In most patients with narrowed or blocked cardiac valves, the primary treatment after medications have proven ineffective is surgery with valve replacement or repair. In surgery situations where age or additional conditions may be expected to cause complications, however, a less-invasive procedure called valvuloplasty is performed. In valvuloplasty, a balloon-tipped catheter is threaded from the groin to the site of the narrowed valve, where the balloon is repeatedly inflated to enlarge the valve opening and improve blood flow.

UNC is able to perform balloon valvuloplasty on each of the heart’s four valves: Aortic, pulmonary, tricuspid, and mitral. The decision to perform the procedure is made only after multiple specialists within the cardiology department–medical specialists, interventional doctors, and surgeons– have collaborated, ensuring that each patient receives the full advantage of each physician’s expertise so as to receive the optimum treatment.

In adults, valvuloplasty is performed in the UNC cardiac catheterization lab under local anesthetic, with the patient awake and able to watch the procedure through monitors. Children are given both general and local anesthesia.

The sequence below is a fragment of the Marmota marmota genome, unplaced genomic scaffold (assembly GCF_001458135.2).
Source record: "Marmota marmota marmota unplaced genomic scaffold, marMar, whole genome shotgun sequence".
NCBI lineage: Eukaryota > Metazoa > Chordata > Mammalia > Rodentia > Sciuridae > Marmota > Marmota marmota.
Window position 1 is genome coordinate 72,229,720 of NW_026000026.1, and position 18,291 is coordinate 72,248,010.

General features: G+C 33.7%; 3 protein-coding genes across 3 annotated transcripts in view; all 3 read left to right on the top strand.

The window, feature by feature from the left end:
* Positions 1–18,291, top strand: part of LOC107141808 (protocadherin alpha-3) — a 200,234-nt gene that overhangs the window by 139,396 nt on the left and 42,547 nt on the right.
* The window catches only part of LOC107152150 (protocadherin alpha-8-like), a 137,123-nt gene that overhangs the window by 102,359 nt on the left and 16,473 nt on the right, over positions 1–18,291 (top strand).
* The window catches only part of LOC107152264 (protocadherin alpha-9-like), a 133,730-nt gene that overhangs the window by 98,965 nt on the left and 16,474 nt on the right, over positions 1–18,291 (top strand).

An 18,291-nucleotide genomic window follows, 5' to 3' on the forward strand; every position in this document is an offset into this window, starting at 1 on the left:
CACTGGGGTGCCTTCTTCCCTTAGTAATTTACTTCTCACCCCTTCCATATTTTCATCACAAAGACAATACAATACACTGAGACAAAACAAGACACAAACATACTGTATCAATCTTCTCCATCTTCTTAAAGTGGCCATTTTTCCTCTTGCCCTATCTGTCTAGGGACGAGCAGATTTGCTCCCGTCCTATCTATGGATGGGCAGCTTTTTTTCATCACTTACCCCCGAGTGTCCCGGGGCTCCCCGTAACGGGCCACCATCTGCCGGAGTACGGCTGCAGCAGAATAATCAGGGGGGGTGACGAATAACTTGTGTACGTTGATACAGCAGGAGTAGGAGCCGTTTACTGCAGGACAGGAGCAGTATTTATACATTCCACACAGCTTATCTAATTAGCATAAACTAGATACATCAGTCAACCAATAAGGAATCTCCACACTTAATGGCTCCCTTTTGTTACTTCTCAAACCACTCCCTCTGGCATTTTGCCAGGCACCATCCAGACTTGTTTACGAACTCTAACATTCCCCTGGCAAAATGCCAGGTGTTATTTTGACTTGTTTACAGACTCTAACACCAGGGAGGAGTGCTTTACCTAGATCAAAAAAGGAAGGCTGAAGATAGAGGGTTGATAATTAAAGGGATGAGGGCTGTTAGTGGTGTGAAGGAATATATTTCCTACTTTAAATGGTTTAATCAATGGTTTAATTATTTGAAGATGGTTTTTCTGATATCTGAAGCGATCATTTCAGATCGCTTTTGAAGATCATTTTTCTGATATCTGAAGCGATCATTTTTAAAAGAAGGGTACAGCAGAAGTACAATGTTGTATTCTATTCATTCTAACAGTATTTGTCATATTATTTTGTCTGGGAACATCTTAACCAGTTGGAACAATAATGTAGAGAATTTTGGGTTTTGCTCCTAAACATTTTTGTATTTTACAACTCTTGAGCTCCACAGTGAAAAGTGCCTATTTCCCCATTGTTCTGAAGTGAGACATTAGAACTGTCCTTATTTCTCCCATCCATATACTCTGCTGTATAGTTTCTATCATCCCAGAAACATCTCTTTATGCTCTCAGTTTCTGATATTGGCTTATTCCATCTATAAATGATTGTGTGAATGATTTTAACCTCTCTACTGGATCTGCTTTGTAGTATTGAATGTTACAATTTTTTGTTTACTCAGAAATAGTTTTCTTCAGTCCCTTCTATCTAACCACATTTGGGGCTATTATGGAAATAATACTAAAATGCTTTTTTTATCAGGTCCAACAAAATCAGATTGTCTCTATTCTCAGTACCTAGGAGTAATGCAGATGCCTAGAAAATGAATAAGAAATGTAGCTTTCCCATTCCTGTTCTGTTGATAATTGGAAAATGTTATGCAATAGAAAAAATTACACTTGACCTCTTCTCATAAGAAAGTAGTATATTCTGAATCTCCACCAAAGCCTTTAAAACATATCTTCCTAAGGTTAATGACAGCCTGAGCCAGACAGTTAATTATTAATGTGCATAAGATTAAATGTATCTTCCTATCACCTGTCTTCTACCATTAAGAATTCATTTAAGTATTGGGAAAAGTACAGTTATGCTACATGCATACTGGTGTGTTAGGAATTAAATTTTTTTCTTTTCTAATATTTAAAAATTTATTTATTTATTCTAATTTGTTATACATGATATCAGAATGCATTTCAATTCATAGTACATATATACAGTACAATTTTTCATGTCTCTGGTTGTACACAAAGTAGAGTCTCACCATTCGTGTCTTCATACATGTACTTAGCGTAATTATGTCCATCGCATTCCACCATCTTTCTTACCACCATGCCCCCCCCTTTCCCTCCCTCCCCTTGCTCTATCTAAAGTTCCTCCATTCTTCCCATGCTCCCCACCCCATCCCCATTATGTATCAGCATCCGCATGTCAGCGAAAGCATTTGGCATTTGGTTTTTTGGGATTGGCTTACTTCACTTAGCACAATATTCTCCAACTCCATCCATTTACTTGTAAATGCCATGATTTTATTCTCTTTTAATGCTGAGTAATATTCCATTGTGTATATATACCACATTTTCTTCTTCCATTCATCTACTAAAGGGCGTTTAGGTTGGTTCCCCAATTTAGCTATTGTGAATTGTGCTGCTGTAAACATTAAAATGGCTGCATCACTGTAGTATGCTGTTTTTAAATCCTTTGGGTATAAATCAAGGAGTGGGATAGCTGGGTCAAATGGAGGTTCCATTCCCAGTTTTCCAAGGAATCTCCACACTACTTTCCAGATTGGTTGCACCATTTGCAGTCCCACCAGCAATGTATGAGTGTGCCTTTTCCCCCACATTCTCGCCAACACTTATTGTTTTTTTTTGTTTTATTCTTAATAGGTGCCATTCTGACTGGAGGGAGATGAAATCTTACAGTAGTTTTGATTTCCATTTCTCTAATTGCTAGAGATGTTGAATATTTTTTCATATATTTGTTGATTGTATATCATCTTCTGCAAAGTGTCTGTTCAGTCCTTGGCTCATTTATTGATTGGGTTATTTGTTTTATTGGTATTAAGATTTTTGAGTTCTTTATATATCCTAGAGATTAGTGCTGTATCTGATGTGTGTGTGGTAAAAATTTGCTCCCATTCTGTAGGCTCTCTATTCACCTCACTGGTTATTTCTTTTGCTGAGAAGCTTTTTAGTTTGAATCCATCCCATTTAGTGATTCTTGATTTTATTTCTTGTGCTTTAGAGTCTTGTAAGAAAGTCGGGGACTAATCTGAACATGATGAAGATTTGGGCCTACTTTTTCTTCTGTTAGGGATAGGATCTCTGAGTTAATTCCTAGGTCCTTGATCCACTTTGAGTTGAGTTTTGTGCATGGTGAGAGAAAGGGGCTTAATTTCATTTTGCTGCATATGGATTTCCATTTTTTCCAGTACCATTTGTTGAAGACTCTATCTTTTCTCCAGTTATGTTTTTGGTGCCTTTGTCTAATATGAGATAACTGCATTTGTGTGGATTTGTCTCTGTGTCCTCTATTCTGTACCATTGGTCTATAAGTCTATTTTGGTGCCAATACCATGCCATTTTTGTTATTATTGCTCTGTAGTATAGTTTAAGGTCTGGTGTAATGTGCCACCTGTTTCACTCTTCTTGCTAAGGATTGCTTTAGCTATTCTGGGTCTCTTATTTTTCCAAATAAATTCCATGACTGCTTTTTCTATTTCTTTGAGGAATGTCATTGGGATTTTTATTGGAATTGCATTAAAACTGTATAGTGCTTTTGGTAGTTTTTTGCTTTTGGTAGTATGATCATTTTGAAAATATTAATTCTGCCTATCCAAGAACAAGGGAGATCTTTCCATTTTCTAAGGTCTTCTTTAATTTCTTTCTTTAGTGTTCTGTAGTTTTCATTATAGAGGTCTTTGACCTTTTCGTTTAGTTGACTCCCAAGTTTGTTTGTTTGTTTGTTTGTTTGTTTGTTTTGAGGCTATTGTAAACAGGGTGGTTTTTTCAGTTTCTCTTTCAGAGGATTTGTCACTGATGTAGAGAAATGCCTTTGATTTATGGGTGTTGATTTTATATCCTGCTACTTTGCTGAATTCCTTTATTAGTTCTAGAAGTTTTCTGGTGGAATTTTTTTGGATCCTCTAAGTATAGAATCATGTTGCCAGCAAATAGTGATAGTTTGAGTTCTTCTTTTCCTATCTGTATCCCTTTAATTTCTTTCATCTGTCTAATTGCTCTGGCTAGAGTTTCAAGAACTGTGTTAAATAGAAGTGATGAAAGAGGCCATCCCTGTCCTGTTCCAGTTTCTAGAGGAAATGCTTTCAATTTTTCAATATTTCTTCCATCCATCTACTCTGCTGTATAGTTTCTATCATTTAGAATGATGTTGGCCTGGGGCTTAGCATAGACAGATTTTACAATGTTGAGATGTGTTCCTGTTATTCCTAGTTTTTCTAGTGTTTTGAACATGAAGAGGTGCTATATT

Symptoms of narrowed or blocked cardiac valves may include blood pressure abnormalities, shortness of breath, chest pain, irregular heartbeat, or fainting.


Michael Yeung, MD

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Call the Heart & Vascular Center referral line at 866-862-4327 to find specialists, make an appointment or learn more about preventing heart disease.

Open Access is a new physician referral service, created by the UNC Center for Heart & Vascular Care, which coordinates all admissions and transfers through a single phone call and guarantees immediate acceptance for patients. Please contact us to learn more or call 866-862-4327.

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